In the calm evening lights with night fast approaching, Johnson sits at a table in his favorite corner of the bar, wondering why it's so quiet tonight. A man approaches him, glancing sideways. He knows the look of a good story carrier when he sees one, so he smiles.
“I heard you pay for stories with a full cup hey?” the man says.
“Yes, I do, for a good story we can do two bottles or more,” he replies to the stranger with a laugh.
“They call you the writer, and folks here say you don’t ask for names hey?”
“Yes, no name just stories, or you can bring up imaginary names. It's your story.”
“Then call me Fred. I have a story for you alright, worthy of big journals and magazines,” Fred replies, and grabs him by the shoulder, his face full of laughter.
Johnson smiles as jolly Fred sits heavily on the chair opposite him, a round table between them. He thinks Fred might be in his late forties, but suffering has a way of tilting men to old age.
“No, a bottle, rum, ‘tis a long story, writer. Horror that keeps men awake at night,” Fred replies with a wink.
Johnson’s face lights up. “Barman, a bottle of rum, two glasses,” he calls out.
Johnson can feel the aroma of a good story as the tension on Fred’s face becomes visible as they wait for the barman. Most men come to him because he doesn't ask questions; he just records, pays for their drinks, and makes notes. Then rewrites, and submits to the big magazines. He often thinks himself a counsellor of sorts.
After opening the bottle the barman placed between them, he pours Fred a full glass, and half for himself.
Fred sips a little, sighs deep, and interweaves his fingers on the table, before looking at him, straight in the eye. He begins with a voice tilting towards sadness, another sign of a good story—grief, and horror.
“That evening was to be her last, but she didn't look it, she was bright like them stars, she was good, and sweet, in love you see, that accursed thing, but she was Angel. They were going out was all she told me,” Fred fakes a cough and corrects himself. “I meant what she told her father, you know?”
“Yes, I understand,” Johnson replies, and nods for him to continue.
“So she told her father she's going out with the boyfriend on a drive, not far, just along the road to enjoy the August breeze. Her father said no, but you know she's not a kid no more, seventeen that was how old she was, so her father let her go. Come back quick, he warned, and wished her mother hadn't died ten years ago, maybe she would have known how to advise her better. But she left that night, never to return except...,” Fred swallows hard. “She did return, you know, unrecognizable.” Fred stops, and wraps his mouth on the cup, gulping the rest of his rum at one go.
The writer watches him carefully. He has met many like him, bottled up with stories that are killing them, always reluctant to share the weight until they start nearing their graves, but he never interrupts.
“So, they left in his car, they were close to the expressway when the Jeep hit them. The driver must have been drunk; others said he was the devil.”
The writer feels uneasy, and adjusts his glasses.
“Oh, they never caught him,” the man tries to dismiss his uneasiness with a smile. “He ran into the bush, left the car, a rental he got with a fake identity, but she saw him, yes she did, begged him as the car pinned her, and smoke started coming from the engine. They said they heard her crying for him to help, but no, the devil ran, and the car caught fire, burning the girl to bones, that’s all the father got, bones.” Fred pours another cup full and gulps it down.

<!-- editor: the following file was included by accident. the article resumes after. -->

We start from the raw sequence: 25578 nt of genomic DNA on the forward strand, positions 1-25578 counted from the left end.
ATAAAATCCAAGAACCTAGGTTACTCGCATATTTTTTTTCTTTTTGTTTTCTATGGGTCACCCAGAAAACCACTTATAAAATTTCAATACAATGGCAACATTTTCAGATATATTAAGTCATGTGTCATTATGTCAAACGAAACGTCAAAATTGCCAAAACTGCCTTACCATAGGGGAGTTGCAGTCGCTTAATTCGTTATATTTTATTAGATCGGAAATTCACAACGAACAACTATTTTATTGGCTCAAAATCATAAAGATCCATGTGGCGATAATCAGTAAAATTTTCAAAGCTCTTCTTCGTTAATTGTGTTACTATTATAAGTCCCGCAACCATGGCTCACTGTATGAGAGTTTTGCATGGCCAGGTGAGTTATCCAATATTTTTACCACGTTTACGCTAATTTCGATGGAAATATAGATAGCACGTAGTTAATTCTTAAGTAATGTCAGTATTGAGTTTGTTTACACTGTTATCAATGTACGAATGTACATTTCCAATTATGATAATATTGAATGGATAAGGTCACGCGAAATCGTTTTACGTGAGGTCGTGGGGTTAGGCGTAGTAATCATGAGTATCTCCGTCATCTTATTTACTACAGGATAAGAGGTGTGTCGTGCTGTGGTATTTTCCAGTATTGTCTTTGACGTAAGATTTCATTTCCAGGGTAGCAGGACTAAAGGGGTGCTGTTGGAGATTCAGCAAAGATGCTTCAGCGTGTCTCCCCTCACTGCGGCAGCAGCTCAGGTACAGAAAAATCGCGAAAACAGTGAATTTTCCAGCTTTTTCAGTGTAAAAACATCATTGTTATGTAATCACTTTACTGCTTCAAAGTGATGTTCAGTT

The writer is about to speak when Fred interrupts him. “That's not the end of the story you see, no, it's just begun.”
Johnson is so invested in the story, he forgets to sip his own cup of rum. Fred pushes the cup towards him, his big hand covering the whole cup.
“Thanks,” Johnson says and raises the cup to his trembling lips, sipping it gently. “How does it end then?” he asks Fred, who sits back looking at him, tears forming at the corners of his eyes.
“It didn't end with the little girl, it ended with her father who later searched unrelentingly for the killer, how he sold his soul to the devil, bribed the police, asked to see the car, and somehow in that car, wedged between the seats, there was a paper that survived, a story, a single page. No one thought of it, but I read it a thousand times, I know the words by heart.”
Johnson makes quick notes, and avoids direct eye contact with Fred.
“For three years I began reading all the short stories ever published, until one day, I saw that complete story online, written by you.”
Johnson’s eyes bulge as he remembers. He thought it had all burned with his car, the story he had published in a local magazine. They had mailed the acceptance back to him, his first publication, and he was excited to collect it from the post office, then celebrated afterwards with too many drinks. He opens his mouth but he can't utter any words as his heart begins to shut down.
Johnson has read about the craft of drink poisoning, and symptoms. He remembers Fred’s hand covering his drink, and he knows what Fred has done.
“Yes, you see the story ends with you. You shouldn't have let my little Angela burn.”
“I was scared, drunk,” Johnson pleads as the pen falls from his hands. As he struggles for breath, he can hear his recorder beeping, recording the whole conversation. Fred was right; this is a story that will make him popular, it will be published in the biggest journals and news outlets, and even though his name will be forever known as the driver who killed the two kids, he can’t help but wonder what the title will be as he falls facedown onto the table. Fred stands up to leave and the barman smiles knowingly as the writer takes his last breath.